Mitt Romney '75, CEO and president of the Salt Lake Organizing Committee, plans for a safe and sound Winter Olympics
Mitt Romney '75 doesn't exactly fit the image of a hard hat kind of guy. But the graduate of Harvard's law and business schools grabs his hard hat--stamped with the Olympic symbol--in the same way other people who wear business suits grab their briefcases, as if he wouldn't go anywhere without it. He's leaving his downtown Salt Lake City office, striding to one of the many Olympic sites in the final stages of construction about 100 days before the biggest event that has ever hit this city. And he's in the middle of it all, an omnipresent force in a community that for years and years has been girding, with an equal mixture of excitement and trepidation, for a fortnight in February. The Winter Olympics will go on here, he is almost sure of it, and he has spent most of the past three years preparing for the best and the worst that the Games has to offer. It's not the kind of job where your hands get dirty and your muscles ache at the end of the day. But, considering what he faced when he arrived on the job and what he has faced since then, he has earned the right to call the hard hat his own.
In February 1999 Romney became CEO and president of the Salt Lake Organizing Committee (SLOC), a white knight called in to save an organization in disarray and a city in distress. At the time, the Justice Department and the FBI had just launched investigations into a bribery scandal, in which members of the Salt Lake Bid Committee had offered International Olympic Committee officials money and gifts, reportedly in excess of $1 million, in exchange for hosting the Games. (In November, a federal judge dismissed fraud charges in the case against two committee officials; the Justice Department is considering an appeal.) The scandal, said Romney, "dispirited and devastated the psyche of this community and probably the entire Olympic world." There was another problem too. The original budget for the Olympics, about $800 million, had proven to be low--more than $1 billion low, in fact. And the SLOC, responsible for 70 percent of the cost, had secured only a pittance of the $500 million needed in sponsorships to balance the budget. "We were in a severe financial crisis," said Romney.
No one's talking much about those issues anymore. That, of course, is primarily because of the security concerns that have surrounded the Olympics since September 11. But it's also because--long before September 11--Romney worked to solve the problems, something he had grown accustomed to doing in a business career that was a springboard to one political campaign, and perhaps more to come. He made turnarounds his specialty as the founder and CEO of Bain Capital, which acquired or started more than 100 companies, including Staples, Domino's Pizza, and FTD Florists.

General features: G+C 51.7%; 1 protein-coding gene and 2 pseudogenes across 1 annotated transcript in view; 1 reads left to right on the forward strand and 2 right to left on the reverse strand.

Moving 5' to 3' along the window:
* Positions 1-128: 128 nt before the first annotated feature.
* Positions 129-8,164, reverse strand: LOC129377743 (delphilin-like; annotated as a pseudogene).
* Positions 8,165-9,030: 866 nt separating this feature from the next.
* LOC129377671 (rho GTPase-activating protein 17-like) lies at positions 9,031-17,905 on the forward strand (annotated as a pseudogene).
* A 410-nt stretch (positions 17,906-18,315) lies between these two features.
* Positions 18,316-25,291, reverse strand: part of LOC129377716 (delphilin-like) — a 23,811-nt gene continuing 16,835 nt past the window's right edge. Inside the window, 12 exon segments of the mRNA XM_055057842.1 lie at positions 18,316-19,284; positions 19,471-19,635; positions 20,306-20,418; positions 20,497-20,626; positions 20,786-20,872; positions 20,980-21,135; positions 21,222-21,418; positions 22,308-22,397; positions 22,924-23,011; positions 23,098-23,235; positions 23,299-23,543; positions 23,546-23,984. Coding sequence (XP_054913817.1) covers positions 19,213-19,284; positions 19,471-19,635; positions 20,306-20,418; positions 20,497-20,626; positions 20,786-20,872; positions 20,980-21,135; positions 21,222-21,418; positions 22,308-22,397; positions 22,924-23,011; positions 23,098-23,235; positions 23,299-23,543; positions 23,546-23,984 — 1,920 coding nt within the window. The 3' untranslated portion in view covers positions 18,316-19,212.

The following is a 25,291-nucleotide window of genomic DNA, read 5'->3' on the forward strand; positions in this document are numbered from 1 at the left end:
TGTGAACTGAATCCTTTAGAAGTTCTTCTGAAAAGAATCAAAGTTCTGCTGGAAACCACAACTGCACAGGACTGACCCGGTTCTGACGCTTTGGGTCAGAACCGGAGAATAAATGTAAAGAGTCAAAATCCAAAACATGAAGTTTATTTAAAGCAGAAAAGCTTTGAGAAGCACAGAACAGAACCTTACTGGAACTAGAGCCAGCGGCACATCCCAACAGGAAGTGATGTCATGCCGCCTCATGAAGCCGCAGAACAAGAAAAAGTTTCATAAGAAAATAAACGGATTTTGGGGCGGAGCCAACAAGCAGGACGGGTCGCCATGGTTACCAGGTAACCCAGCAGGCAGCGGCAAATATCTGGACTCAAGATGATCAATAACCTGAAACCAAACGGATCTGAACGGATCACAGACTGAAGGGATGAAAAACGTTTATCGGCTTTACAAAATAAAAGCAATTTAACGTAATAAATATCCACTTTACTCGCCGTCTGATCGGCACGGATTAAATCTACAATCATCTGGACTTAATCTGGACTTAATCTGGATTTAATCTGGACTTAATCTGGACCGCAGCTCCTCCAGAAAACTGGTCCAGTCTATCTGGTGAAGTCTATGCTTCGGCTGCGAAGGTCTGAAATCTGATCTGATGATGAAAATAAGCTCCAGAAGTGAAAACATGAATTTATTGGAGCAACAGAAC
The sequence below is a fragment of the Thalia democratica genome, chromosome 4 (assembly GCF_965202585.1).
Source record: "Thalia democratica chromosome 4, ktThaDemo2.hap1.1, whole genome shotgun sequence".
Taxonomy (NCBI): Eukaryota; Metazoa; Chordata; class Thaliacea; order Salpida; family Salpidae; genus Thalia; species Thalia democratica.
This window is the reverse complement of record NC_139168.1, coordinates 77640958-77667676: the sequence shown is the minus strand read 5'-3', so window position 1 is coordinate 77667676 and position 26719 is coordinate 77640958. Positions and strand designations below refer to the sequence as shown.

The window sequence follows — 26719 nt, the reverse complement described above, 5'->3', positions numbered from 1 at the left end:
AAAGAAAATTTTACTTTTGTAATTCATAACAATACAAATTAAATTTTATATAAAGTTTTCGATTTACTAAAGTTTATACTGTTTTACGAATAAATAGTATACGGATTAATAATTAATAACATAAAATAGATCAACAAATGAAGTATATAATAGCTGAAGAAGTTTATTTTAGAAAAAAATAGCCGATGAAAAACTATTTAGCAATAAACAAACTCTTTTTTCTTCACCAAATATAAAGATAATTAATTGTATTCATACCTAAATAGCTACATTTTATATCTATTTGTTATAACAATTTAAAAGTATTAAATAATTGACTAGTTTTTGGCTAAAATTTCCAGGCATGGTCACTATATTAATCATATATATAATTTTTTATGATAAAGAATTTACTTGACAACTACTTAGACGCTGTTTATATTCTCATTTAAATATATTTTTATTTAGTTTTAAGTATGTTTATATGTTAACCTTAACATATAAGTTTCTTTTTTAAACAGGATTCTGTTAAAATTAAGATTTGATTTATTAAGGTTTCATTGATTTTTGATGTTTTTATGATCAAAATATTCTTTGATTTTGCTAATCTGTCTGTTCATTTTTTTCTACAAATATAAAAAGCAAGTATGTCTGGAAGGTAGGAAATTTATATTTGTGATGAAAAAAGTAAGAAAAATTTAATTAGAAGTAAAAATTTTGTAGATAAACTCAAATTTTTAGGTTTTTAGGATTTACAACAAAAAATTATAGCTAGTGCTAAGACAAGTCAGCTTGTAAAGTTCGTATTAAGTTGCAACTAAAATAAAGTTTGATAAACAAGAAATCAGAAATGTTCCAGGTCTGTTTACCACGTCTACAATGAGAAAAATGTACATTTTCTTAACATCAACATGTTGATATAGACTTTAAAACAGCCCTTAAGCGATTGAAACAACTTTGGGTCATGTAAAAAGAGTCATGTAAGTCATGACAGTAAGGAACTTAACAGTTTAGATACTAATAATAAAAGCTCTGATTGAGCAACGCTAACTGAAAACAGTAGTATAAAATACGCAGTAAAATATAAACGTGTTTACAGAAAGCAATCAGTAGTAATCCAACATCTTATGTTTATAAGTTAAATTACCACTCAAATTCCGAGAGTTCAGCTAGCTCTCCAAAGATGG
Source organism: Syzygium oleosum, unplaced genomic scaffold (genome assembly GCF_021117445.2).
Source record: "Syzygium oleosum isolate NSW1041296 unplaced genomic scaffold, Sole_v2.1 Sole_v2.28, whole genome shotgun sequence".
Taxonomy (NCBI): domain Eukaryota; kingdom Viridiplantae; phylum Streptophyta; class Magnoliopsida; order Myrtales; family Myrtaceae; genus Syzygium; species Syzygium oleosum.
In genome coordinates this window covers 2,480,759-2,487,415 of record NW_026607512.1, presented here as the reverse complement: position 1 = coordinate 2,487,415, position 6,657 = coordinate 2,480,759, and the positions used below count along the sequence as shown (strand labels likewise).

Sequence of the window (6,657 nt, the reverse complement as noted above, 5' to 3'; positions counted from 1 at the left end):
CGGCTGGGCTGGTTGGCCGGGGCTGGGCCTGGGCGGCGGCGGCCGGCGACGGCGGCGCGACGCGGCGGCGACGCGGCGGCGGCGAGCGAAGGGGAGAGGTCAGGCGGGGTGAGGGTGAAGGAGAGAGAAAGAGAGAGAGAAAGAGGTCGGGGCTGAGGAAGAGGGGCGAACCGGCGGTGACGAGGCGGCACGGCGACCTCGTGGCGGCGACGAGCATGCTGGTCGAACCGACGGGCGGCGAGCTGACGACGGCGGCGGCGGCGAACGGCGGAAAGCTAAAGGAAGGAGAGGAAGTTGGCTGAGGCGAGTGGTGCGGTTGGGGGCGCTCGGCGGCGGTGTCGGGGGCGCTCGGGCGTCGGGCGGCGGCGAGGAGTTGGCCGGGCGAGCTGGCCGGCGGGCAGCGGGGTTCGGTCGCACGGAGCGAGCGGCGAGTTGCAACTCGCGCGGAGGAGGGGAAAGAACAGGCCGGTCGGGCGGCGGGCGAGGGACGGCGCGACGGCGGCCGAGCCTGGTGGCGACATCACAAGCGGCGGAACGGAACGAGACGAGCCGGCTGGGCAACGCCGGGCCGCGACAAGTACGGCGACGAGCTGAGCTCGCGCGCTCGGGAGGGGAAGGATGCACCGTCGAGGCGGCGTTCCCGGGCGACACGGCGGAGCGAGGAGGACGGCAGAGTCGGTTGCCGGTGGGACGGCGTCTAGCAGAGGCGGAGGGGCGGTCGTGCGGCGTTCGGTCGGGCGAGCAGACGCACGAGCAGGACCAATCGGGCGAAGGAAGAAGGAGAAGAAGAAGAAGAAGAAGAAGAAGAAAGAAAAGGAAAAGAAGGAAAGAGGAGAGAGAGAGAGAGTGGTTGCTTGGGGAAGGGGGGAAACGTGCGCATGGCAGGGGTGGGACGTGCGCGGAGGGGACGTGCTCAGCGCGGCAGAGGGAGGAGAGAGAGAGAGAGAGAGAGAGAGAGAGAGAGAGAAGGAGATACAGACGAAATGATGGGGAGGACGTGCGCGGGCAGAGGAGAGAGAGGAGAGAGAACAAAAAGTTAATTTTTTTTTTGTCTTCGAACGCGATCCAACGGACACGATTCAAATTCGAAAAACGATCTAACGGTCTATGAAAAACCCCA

"The experience that I'd had before was very much akin to what I faced here, although the complexity and the scale of the challenges here were beyond what I'd experienced before," said Romney.
When he began, he followed the principles he's always followed. He told people the truth, he said, about how bad things were and how he was going to make things better. He brought in people he knew and trusted, including Fraser Bullock, a colleague from Bain Capital who serves as chief operating officer of the SLOC. He implemented stringent ethical standards, opening meetings and making documents available to the public, and requiring employees and board members to report potential conflicts of interest and complete an annual survey of ethical conduct. He evaluated the finances and cut the budget by $200 million. He hired a sales staff and courted potential sponsors, touting the Olympic brand and "the great qualities of the human character that tend to be displayed in these moments on the world stage."
He did all this not only to regain trust and achieve fiscal stability but to place the emphasis back on the athletes. It is perhaps the only goal he couldn't accomplish.
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